“If there’s ever a Mad Max apocalypse, I’m coming straight to the gym and I’m stealing your car. You’re the only real person who leaves his keys in the ignition and I know for a fact you’ll still be here.”
“Bro, end of the world and you’d steal my car?”
“You’d be alright man, just run away.”
“Where? To the middle of the moors? That’s like a 100 miles away.”
“Easy for you, Bland, I’ve seen you doing CrossFit on the sly.”
“You reckon I could?”
“Unknown and unknowable, baby” (said in jest)
And that was all it took. It used to be that I could only be goaded that easily after a few beers, but now it doesn’t even take that. Ten minutes later, I’d shook hands with Ricky T and made the bet that in 24 hours I could run a 100 miles. No running specific training, just the CrossFit and Strongman I’d been doing, and five days to prepare.
Apart from that the rules are incredibly simple: start at 7pm on Tuesday and finish at 7pm Wednesday. Stop as much as I like, but rest too long and the chance of me finishing the century before the clock runs out becomes very slim.
So if I’ve not been running what training have I been doing? Well, recently a lot of classes at CrossFit Kroy. It’s not that I’m a card carrying member of the functional fitness brigade or anything; I’m far from it. As a matter of fact only a couple of months ago I scoffed at anyone who had the audacity to take up gym space with thrusters and burpees for time.
Then it all changed. While competing at a strongman competition my training partner (the aforementioned Ricky T) ripped his bicep off the bone flipping a tire. With strongman off the cards for at least a year, he switched sides and signed up for a Functional Fitness competition, looking for something to fill that training void and give the sessions purpose.
Rather than leave him to suffer alone, I started working the movements too, occasionally at first, then more and more, now there’s rarely a day goes by I don’t get at least one WOD in and more often than not its two.
What’s more, I’m enjoying it. The varied nature of sessions has highlighted some major weaknesses, allowing me to work on and subsequently fix them. Resulting in my body no longer hurting when I get out of a car, my body fat is down and my conditioning has skyrocketed, all the while my strength hasn’t slipped an inch.
No one’s questioning that CrossFit® methodology works, but the real question is for all it’s obvious benefits: Does it really do what it promises and prepare you for the unknown and the unknowable?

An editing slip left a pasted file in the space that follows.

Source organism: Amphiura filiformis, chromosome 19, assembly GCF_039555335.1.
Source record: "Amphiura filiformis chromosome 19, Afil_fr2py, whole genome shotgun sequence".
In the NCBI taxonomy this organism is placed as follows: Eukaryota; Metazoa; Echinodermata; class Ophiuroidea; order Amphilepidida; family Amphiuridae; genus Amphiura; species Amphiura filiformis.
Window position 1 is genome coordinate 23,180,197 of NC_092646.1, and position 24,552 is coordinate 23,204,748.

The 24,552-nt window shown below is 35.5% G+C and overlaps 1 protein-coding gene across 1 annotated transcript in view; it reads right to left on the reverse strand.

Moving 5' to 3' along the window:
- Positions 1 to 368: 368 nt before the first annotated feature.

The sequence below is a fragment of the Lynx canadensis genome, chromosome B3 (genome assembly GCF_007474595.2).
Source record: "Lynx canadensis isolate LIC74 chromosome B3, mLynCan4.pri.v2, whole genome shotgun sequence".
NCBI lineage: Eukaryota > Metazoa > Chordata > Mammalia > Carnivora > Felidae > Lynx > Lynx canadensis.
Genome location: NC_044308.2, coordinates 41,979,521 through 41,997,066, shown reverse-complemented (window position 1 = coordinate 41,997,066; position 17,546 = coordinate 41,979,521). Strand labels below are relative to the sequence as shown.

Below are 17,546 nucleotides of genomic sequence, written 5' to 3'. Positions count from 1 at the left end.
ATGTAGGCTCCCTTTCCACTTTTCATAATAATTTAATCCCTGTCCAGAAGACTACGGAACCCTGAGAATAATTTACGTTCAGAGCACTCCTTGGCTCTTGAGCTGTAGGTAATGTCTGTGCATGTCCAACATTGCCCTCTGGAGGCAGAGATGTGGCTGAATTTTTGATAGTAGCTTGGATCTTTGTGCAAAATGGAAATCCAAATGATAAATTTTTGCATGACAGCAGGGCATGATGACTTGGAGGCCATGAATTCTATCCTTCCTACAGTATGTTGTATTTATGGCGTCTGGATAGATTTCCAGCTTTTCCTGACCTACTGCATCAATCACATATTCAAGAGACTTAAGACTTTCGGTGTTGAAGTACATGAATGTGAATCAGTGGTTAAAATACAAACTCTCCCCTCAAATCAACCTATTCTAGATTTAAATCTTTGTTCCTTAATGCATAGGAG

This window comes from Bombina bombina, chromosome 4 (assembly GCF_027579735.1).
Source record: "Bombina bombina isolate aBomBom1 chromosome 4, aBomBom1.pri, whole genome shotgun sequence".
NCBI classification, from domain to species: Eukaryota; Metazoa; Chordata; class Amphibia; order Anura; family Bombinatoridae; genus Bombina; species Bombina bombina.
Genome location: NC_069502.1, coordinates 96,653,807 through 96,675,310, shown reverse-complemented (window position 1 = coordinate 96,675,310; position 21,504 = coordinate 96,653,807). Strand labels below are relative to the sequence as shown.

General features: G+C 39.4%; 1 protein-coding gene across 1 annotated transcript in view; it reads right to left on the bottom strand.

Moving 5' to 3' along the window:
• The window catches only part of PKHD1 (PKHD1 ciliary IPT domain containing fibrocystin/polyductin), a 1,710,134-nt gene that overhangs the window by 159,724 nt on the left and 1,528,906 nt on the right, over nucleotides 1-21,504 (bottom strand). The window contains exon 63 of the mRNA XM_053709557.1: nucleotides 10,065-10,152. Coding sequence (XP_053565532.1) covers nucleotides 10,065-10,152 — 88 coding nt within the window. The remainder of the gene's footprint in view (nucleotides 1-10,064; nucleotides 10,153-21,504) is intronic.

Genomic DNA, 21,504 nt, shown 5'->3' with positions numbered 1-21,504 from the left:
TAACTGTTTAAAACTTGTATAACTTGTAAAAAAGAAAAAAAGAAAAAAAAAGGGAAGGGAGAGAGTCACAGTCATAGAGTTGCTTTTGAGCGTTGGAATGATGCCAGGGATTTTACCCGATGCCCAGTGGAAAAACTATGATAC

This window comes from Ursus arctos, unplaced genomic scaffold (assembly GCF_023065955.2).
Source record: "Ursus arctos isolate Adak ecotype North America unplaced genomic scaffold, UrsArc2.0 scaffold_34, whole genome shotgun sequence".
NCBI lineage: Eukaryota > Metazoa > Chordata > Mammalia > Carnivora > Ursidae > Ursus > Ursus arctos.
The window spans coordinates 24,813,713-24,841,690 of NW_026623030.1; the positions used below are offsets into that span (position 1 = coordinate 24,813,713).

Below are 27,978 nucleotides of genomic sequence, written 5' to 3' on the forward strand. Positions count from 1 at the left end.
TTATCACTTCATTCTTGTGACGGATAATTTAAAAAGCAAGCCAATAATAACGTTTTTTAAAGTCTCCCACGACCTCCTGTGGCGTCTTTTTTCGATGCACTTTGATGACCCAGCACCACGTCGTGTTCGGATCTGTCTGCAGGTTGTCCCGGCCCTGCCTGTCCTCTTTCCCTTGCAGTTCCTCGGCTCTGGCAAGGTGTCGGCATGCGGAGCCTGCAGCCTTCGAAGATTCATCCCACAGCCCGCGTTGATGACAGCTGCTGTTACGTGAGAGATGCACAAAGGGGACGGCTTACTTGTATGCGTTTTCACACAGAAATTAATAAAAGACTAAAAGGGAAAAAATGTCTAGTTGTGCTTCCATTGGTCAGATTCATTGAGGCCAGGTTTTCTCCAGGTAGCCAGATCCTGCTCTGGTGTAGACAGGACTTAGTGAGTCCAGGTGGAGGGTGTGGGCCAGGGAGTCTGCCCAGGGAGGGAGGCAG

And there is nothing more unknown to me than running 100 miles with no real training. It’s not that I’m a stranger to long distance running, and at 19 I would have jumped on this challenge, but a lot has changed in those seven years since. Back then I was a fully fledged running fanatic, preaching to anyone who would listen and running everywhere and everyday with a zeal, even going as far as to compete in a 42 mile ultra-marathon. It wasn’t to last though, thankfully I soon saw the light, it was deadlift shaped. Since entering my first strongman competition I can count the number of times I’ve run more than five miles on both hands with fingers to spare. I’ve also gained roughly 20 kilos of bodyweight, thanks to all those squats and presses.
To get into the Royal Marines, you first have to go through hell. The selection process is weeks and weeks of being purposefully tortured by sadistic officers, so they can slowly weed out the weak. I’ve been fascinated by this ordeal ever since I got the opportunity to train a group of hopefuls for it; now whenever one of my friends comes back from selection, I have the same question waiting for them: How did you get through it? The answer is invariably the same: Food. Their advice is to focus on the food, just get to the next meal, no matter what just get to the next meal, and then eat as much as you can.
It only seems right then that I base my own hellish endeavor around that same philosophy. Keeping things as simple as possible I’ve opted to run the same 4.2 mile route twenty four times, on the hour every hour (mimicking my box’s love of EMOMs). After each successful lap I’ll reward myself with a small meal, and straying from my normally clean diet, these meals will be filth.
They’ll be made up of the most high calorie and easily digestible food I can get my greedy hands on, namely cookies, flapjack, and white bread. This isn’t just to fuel my insatiable love of cookies but also to keep my body adequately fueled and prevent as much muscle wastage as possible. Each lap is going to cost me roughly 440 calories, over the 24 hours that’s more than 10,000 in total, on top of what I need day to day just to maintain my bodyweight.
The other big nutritional concern I have is avoiding cramping and the other nasty side effects you get from profusely sweating for hours on end. From what I’ve managed to glean from the running books I’ve read remedy is reassuringly old school, cheese sandwiches doused in salt and mustard.
Running laps might take away a little from the essence of the original challenge, but logistically it makes the whole thing manageable. Also it seems I’d greatly overestimated the distance from my gym to the middle of the moors, with the true distance being an awful lot closer to fifty miles than a hundred. (I wish I’d known that at the time of making the bet.)
All there is left to do now is run it. Wish me luck.
I’ll be full write up on here in a few days, in the meantime I’ll be updating my Instagram as I go.
Editors note: This article is an op-ed. The views expressed herein are the authors and don’t necessarily reflect the views of BarBend. Claims, assertions, opinions, and quotes have been sourced exclusively by the author.